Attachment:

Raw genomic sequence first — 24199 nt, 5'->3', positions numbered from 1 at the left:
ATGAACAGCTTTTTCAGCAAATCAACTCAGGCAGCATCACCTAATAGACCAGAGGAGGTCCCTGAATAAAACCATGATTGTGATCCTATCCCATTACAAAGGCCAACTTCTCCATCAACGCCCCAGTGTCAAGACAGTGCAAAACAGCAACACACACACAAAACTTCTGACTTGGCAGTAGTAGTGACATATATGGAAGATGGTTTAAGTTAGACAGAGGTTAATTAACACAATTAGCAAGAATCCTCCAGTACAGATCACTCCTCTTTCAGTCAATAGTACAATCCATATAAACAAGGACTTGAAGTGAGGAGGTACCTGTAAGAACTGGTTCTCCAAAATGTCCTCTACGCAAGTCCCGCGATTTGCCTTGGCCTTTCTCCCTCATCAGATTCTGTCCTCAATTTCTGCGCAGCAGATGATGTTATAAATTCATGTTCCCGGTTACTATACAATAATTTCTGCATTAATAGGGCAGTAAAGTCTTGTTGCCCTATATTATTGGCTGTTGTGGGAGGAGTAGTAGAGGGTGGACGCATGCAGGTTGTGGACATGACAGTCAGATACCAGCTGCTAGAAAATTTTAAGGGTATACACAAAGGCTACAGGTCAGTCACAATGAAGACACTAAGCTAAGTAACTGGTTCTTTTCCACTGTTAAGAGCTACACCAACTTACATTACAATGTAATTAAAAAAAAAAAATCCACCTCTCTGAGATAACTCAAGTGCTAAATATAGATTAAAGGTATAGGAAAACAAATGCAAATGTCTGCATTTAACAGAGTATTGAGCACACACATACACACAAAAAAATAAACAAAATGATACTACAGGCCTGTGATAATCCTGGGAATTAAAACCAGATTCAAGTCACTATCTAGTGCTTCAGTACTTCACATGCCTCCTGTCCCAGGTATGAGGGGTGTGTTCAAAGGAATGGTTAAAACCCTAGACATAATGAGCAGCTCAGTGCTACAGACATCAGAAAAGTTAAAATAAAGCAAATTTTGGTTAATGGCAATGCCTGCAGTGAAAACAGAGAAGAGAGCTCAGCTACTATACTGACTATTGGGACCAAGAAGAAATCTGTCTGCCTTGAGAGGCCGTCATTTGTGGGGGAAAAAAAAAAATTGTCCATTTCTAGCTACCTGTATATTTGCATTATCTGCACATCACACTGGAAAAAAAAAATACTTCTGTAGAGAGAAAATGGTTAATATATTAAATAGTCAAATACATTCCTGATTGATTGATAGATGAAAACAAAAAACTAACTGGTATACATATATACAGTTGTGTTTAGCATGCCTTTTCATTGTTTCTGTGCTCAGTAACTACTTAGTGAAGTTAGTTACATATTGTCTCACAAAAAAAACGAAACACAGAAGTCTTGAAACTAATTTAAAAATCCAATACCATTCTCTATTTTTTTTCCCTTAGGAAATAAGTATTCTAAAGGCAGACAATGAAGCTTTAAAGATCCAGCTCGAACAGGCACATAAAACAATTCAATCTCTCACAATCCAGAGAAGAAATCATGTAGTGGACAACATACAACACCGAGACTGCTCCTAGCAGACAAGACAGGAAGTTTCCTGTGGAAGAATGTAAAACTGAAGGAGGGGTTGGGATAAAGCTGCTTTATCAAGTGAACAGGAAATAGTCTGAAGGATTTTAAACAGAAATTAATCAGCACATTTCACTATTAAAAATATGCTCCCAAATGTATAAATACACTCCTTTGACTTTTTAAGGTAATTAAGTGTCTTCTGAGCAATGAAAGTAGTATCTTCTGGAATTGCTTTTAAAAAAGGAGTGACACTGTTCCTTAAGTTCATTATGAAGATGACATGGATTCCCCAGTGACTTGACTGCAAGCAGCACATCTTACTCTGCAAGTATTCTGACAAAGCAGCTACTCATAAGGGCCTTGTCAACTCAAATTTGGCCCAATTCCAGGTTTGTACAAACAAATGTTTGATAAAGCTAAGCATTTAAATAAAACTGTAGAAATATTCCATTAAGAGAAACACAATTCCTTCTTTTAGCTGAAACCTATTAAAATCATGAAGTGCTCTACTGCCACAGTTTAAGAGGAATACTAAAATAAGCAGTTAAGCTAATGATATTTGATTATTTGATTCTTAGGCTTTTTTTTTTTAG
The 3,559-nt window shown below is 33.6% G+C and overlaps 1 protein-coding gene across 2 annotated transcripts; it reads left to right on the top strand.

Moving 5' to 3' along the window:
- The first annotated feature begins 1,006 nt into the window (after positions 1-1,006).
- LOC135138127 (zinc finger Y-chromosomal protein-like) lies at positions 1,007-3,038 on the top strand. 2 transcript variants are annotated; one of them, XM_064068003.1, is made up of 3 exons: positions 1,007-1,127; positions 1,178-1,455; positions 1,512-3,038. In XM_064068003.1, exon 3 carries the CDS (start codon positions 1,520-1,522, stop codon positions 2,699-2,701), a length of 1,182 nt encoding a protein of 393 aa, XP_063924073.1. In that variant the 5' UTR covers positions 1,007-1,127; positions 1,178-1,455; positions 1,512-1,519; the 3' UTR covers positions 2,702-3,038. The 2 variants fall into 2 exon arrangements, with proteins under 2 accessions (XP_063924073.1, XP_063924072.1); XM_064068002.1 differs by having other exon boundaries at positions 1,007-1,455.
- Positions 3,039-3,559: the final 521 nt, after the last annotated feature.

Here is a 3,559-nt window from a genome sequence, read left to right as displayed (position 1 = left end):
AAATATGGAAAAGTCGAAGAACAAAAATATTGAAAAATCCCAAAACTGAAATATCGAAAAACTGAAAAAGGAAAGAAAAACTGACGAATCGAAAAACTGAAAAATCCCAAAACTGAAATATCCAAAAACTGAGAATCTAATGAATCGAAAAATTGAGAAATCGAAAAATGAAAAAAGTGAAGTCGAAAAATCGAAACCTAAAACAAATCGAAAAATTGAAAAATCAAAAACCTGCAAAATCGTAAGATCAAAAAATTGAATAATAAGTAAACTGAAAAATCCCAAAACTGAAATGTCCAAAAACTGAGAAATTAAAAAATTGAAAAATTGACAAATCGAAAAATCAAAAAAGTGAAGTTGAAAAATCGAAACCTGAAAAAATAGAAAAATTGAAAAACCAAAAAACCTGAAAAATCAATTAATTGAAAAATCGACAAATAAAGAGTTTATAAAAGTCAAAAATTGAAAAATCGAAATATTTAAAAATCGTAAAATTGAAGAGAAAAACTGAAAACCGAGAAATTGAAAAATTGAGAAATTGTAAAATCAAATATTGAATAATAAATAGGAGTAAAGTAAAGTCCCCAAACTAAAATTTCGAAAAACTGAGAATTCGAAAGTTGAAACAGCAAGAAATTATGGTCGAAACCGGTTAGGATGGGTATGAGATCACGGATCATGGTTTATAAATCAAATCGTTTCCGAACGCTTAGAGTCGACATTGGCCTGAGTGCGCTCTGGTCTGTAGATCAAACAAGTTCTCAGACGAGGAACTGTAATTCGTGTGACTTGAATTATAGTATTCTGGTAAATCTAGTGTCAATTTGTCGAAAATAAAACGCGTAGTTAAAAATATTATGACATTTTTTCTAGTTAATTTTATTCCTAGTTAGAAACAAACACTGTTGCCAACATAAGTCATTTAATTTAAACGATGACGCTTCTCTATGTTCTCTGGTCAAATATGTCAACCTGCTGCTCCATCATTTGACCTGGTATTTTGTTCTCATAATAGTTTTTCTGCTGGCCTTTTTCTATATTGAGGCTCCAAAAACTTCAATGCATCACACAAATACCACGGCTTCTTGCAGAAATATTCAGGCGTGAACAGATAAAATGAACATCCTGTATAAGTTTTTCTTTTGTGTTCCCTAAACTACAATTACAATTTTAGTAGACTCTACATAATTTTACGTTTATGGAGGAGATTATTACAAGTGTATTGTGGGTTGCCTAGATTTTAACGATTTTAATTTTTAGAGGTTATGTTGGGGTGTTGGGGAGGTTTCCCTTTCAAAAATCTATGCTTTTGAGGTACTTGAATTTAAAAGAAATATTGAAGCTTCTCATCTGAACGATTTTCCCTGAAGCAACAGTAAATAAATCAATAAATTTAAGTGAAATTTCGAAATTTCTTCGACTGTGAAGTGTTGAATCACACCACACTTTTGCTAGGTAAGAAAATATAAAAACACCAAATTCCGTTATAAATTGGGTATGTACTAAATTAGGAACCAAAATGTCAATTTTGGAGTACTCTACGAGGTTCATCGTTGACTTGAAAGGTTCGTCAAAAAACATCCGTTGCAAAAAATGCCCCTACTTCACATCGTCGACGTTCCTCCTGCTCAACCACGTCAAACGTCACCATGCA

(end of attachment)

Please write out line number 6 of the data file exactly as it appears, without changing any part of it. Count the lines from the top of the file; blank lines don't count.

- LOC135138127 (zinc finger Y-chromosomal protein-like) lies at positions 1,007-3,038 on the top strand. 2 transcript variants are annotated; one of them, XM_064068003.1, is made up of 3 exons: positions 1,007-1,127; positions 1,178-1,455; positions 1,512-3,038. In XM_064068003.1, exon 3 carries the CDS (start codon positions 1,520-1,522, stop codon positions 2,699-2,701), a length of 1,182 nt encoding a protein of 393 aa, XP_063924073.1. In that variant the 5' UTR covers positions 1,007-1,127; positions 1,178-1,455; positions 1,512-1,519; the 3' UTR covers positions 2,702-3,038. The 2 variants fall into 2 exon arrangements, with proteins under 2 accessions (XP_063924073.1, XP_063924072.1); XM_064068002.1 differs by having other exon boundaries at positions 1,007-1,455.